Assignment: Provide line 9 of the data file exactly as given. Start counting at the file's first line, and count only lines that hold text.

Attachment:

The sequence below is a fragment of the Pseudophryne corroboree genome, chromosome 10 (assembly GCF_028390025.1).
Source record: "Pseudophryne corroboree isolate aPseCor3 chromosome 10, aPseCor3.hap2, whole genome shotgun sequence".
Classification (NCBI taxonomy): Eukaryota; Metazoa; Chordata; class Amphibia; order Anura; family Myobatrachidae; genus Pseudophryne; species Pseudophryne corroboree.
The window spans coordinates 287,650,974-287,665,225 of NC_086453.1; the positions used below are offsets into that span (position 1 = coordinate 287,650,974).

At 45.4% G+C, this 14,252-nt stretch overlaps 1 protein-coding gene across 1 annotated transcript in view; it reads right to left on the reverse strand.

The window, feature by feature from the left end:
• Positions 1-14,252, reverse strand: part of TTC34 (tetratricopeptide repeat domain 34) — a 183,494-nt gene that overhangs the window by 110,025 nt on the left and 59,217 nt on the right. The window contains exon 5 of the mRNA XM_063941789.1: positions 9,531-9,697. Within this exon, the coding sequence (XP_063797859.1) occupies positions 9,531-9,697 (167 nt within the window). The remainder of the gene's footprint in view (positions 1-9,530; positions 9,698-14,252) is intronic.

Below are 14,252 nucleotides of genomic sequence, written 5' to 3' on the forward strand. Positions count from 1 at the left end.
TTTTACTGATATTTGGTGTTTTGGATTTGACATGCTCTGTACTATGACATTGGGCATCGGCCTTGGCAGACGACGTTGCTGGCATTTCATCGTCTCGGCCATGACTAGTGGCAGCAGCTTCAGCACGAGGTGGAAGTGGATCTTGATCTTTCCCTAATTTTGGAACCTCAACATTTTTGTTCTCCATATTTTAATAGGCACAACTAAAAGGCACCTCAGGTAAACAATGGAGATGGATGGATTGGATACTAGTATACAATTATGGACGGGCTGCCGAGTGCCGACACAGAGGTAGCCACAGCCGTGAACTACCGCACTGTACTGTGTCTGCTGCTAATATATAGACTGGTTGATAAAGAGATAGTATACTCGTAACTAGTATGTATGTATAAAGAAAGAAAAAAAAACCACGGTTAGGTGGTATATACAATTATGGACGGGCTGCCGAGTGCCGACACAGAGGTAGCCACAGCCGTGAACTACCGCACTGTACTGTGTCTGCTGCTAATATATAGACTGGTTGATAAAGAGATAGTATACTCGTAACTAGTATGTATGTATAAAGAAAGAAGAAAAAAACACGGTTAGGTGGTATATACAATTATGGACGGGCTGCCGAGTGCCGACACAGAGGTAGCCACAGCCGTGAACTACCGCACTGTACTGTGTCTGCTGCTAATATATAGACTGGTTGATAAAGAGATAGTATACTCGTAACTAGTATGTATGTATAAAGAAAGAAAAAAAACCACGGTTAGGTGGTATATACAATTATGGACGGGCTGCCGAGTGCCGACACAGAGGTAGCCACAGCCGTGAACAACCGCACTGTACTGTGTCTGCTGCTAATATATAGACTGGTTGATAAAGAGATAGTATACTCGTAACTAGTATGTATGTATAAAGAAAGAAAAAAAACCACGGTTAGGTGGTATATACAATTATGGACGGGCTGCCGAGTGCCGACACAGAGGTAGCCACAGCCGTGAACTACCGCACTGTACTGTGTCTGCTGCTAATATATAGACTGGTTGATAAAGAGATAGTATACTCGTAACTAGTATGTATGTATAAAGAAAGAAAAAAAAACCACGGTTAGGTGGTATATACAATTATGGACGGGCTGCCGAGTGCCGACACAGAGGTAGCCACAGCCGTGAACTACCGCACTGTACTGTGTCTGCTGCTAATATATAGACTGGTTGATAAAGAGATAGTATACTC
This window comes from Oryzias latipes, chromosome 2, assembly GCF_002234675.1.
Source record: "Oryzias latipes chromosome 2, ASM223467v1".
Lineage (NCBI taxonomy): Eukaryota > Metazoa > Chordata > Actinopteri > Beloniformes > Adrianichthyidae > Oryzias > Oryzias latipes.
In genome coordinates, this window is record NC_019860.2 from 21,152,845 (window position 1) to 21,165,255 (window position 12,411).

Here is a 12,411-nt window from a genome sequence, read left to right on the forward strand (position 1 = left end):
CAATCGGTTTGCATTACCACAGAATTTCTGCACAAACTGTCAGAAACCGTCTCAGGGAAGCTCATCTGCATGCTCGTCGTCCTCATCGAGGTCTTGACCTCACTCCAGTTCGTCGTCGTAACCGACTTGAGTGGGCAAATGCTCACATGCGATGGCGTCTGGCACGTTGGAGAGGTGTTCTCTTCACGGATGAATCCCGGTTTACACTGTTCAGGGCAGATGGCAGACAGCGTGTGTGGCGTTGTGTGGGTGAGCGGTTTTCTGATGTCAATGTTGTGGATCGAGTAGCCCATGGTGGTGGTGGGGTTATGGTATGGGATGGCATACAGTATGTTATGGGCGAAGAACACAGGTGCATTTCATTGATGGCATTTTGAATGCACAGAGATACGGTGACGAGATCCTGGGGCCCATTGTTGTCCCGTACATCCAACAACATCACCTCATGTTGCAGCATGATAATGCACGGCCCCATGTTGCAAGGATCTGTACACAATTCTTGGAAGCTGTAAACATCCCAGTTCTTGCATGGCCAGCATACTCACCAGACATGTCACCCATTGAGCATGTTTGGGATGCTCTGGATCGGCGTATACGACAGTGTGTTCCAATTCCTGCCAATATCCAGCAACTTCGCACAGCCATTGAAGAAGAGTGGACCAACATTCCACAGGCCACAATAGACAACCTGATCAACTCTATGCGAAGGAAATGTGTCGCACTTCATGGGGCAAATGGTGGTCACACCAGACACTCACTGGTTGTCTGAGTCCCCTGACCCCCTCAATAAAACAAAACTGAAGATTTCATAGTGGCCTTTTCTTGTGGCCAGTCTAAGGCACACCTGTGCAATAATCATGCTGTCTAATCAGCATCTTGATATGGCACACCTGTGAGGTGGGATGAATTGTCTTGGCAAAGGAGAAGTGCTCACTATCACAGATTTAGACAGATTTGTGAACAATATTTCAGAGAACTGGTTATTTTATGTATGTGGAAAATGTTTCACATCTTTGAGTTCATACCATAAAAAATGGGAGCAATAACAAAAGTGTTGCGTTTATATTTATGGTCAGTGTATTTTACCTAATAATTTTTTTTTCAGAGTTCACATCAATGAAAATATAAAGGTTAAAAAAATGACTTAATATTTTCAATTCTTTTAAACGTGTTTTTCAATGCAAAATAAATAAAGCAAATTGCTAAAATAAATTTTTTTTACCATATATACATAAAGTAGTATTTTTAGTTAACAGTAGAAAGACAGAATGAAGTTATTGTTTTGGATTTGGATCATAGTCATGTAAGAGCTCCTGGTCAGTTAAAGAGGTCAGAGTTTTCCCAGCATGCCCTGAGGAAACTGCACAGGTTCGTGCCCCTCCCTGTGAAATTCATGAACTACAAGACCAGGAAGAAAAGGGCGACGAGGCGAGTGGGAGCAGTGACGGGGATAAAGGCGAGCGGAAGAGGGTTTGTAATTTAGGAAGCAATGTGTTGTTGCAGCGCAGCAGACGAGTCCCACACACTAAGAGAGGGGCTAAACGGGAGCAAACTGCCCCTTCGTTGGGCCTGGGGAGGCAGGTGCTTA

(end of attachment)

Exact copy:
TTTTACTGATATTTGGTGTTTTGGATTTGACATGCTCTGTACTATGACATTGGGCATCGGCCTTGGCAGACGACGTTGCTGGCATTTCATCGTCTCGGCCATGACTAGTGGCAGCAGCTTCAGCACGAGGTGGAAGTGGATCTTGATCTTTCCCTAATTTTGGAACCTCAACATTTTTGTTCTCCATATTTTAATAGGCACAACTAAAAGGCACCTCAGGTAAACAATGGAGATGGATGGATTGGATACTAGTATACAATTATGGACGGGCTGCCGAGTGCCGACACAGAGGTAGCCACAGCCGTGAACTACCGCACTGTACTGTGTCTGCTGCTAATATATAGACTGGTTGATAAAGAGATAGTATACTCGTAACTAGTATGTATGTATAAAGAAAGAAAAAAAAACCACGGTTAGGTGGTATATACAATTATGGACGGGCTGCCGAGTGCCGACACAGAGGTAGCCACAGCCGTGAACTACCGCACTGTACTGTGTCTGCTGCTAATATATAGACTGGTTGATAAAGAGATAGTATACTCGTAACTAGTATGTATGTATAAAGAAAGAAGAAAAAAACACGGTTAGGTGGTATATACAATTATGGACGGGCTGCCGAGTGCCGACACAGAGGTAGCCACAGCCGTGAACTACCGCACTGTACTGTGTCTGCTGCTAATATATAGACTGGTTGATAAAGAGATAGTATACTCGTAACTAGTATGTATGTATAAAGAAAGAAAAAAAACCACGGTTAGGTGGTATATACAATTATGGACGGGCTGCCGAGTGCCGACACAGAGGTAGCCACAGCCGTGAACAACCGCACTGTACTGTGTCTGCTGCTAATATATAGACTGGTTGATAAAGAGATAGTATACTCGTAACTAGTATGTATGTATAAAGAAAGAAAAAAAACCACGGTTAGGTGGTATATACAATTATGGACGGGCTGCCGAGTGCCGACACAGAGGTAGCCACAGCCGTGAACTACCGCACTGTACTGTGTCTGCTGCTAATATATAGACTGGTTGATAAAGAGATAGTATACTCGTAACTAGTATGTATGTATAAAGAAAGAAAAAAAAACCACGGTTAGGTGGTATATACAATTATGGACGGGCTGCCGAGTGCCGACACAGAGGTAGCCACAGCCGTGAACTACCGCACTGTACTGTGTCTGCTGCTAATATATAGACTGGTTGATAAAGAGATAGTATACTC